Greyhounds are adored by their families because of their gentle nature and coveted by commercial gambling racetracks because of their speed and agility. Though the sport has experienced a decline in profit and popularity as of late, a new bill in circulation could change all of that in the state of Kansas.
The Kansas Senate recently introduced Senate Bill 319, which would allow for the placement of slot machines at lottery gambling facilities and racetracks throughout the state – including the state’s financially zapped dog tracks. While supporters of SB 319 are pushing for the measure to pass because of the promise of job creation, opponents fear that Greyhounds will suffer as a result.
Now-defunct racetracks, like the Wichita Greyhound Park, could afford to reopen if the bill passes. If slot machines help boost the revenue at dog tracks, opponents argue, more Greyhounds will be bred, trained, raced, and mistreated in the name of economic stimulation.
Animal rights groups like the ASPCA and the Humane Society of the United States criticize commercial racetracks for their cruel and profit-driven practices. The Greyhounds live at the racing facility without human companionship, and their lives are too often cut short because of injury or lack of profitability. The average lifespan of a Greyhound raised in a home is 13 years, while the typical racing greyhound is euthanized before the age of three. According to statistics gathered by PETA, some 50,000 Greyhounds are euthanized each year. Opponents of Kansas SB 319 say that the bill would only add to that catastrophic number.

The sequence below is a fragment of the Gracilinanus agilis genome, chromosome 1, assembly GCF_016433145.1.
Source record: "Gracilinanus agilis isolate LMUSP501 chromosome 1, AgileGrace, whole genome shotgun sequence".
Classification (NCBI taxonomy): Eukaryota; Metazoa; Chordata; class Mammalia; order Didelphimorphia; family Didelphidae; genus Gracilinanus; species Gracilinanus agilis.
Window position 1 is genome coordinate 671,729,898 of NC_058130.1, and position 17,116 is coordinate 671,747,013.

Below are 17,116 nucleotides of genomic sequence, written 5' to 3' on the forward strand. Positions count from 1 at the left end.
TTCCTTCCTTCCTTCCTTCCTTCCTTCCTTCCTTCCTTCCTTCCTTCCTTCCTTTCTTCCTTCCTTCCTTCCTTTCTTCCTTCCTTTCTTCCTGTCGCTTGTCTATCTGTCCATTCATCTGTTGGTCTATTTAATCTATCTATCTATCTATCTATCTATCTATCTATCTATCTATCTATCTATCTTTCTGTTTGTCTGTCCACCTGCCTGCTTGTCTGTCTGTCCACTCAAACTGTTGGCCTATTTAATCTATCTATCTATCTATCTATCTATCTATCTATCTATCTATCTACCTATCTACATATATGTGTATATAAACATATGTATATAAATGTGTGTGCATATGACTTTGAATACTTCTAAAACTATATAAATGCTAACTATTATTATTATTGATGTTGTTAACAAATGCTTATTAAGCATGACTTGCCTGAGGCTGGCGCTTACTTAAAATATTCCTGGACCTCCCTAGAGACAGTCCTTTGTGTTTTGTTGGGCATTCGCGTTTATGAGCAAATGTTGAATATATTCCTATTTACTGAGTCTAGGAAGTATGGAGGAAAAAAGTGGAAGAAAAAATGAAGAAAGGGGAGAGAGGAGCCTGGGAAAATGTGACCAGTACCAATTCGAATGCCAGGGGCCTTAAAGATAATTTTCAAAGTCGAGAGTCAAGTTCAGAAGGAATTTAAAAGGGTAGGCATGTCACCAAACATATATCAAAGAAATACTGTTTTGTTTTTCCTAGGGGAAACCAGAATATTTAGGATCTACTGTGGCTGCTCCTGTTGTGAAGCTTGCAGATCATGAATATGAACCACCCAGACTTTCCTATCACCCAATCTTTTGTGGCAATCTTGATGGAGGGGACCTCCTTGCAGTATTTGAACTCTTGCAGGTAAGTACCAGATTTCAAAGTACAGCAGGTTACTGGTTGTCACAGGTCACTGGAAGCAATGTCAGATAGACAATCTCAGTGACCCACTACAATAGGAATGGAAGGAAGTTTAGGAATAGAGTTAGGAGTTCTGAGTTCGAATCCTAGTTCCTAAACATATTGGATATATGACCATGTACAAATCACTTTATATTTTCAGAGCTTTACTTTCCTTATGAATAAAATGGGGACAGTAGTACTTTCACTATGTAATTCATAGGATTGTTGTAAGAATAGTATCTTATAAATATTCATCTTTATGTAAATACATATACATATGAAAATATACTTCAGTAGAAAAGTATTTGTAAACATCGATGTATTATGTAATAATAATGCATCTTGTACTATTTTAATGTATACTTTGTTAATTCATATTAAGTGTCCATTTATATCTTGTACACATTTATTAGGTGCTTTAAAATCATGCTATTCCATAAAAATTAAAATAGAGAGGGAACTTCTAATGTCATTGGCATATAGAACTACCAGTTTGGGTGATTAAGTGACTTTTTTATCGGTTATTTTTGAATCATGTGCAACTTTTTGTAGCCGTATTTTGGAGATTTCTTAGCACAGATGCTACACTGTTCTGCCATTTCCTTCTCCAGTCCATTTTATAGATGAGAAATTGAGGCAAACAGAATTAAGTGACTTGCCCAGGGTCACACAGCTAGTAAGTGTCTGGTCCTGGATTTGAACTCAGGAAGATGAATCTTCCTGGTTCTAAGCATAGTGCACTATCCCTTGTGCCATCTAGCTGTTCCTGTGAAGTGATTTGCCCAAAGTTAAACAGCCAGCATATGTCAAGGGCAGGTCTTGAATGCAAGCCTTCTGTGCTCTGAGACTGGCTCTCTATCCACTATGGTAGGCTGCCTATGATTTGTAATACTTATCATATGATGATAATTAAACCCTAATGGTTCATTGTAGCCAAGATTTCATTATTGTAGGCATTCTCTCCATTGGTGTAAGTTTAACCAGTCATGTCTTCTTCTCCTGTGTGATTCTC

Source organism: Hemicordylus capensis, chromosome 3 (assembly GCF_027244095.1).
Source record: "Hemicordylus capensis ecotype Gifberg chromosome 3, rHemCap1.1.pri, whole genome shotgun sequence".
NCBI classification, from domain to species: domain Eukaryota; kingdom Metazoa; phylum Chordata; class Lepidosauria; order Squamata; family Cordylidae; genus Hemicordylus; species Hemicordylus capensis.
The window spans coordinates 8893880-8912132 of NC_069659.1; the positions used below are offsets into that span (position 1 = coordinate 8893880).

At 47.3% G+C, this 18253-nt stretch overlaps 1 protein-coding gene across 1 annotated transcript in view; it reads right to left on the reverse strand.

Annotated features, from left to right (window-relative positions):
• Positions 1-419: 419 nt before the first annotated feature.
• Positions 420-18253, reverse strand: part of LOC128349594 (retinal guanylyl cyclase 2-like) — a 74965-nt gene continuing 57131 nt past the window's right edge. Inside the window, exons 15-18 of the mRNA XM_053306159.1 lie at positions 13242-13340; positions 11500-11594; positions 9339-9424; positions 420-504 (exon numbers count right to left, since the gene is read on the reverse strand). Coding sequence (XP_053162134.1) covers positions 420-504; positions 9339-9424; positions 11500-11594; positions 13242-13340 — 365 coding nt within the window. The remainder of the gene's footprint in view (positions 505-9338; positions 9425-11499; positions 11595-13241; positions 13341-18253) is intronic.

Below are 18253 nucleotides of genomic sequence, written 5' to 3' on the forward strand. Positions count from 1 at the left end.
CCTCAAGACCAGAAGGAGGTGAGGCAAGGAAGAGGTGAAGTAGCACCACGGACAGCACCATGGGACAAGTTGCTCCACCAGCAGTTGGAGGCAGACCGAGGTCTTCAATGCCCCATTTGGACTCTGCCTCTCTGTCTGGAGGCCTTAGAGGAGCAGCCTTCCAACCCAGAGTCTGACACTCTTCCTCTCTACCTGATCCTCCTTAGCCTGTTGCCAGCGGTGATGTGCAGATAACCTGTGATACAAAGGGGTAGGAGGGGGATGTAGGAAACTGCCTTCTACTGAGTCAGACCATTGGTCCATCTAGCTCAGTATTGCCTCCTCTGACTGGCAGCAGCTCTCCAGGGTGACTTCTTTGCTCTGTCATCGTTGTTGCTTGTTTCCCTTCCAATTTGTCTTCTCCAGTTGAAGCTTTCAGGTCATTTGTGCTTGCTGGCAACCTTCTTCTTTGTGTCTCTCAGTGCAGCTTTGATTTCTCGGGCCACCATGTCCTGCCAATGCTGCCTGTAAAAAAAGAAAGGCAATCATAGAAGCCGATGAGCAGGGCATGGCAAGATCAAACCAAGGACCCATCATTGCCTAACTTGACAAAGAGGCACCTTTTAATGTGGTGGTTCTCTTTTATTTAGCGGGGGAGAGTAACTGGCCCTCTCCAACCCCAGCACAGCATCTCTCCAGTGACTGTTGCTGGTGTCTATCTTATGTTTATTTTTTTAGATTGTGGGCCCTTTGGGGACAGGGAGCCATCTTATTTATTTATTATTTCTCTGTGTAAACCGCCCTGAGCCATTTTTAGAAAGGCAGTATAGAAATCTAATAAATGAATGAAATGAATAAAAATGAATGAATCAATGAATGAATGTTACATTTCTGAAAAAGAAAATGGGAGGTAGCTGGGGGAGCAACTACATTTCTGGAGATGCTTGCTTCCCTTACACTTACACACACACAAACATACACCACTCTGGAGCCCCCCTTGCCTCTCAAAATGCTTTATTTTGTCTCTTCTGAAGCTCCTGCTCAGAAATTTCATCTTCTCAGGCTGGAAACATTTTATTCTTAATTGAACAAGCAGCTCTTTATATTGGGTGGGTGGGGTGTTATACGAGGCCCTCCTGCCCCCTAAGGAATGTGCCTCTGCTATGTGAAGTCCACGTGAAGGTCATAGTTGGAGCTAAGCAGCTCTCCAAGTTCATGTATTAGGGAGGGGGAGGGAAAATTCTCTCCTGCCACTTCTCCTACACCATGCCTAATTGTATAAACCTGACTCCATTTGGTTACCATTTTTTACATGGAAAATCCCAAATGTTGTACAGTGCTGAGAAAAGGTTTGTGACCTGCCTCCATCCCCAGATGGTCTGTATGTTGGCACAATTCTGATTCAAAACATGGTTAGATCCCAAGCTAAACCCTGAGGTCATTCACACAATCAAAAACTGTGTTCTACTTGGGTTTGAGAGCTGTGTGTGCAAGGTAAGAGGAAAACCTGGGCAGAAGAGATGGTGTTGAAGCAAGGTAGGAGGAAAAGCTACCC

According to the organization Grey2K USA, Greyhound racing is illegal in 38 states; though there are currently no operational tracks in Kansas, Kansas has yet to legally prohibit the sport. Though Kansas does have a Pet Animal Act, K.S.A. 47-1701, Greyhounds do not benefit from it, as they do not qualify as “dogs” under the definitions of the act.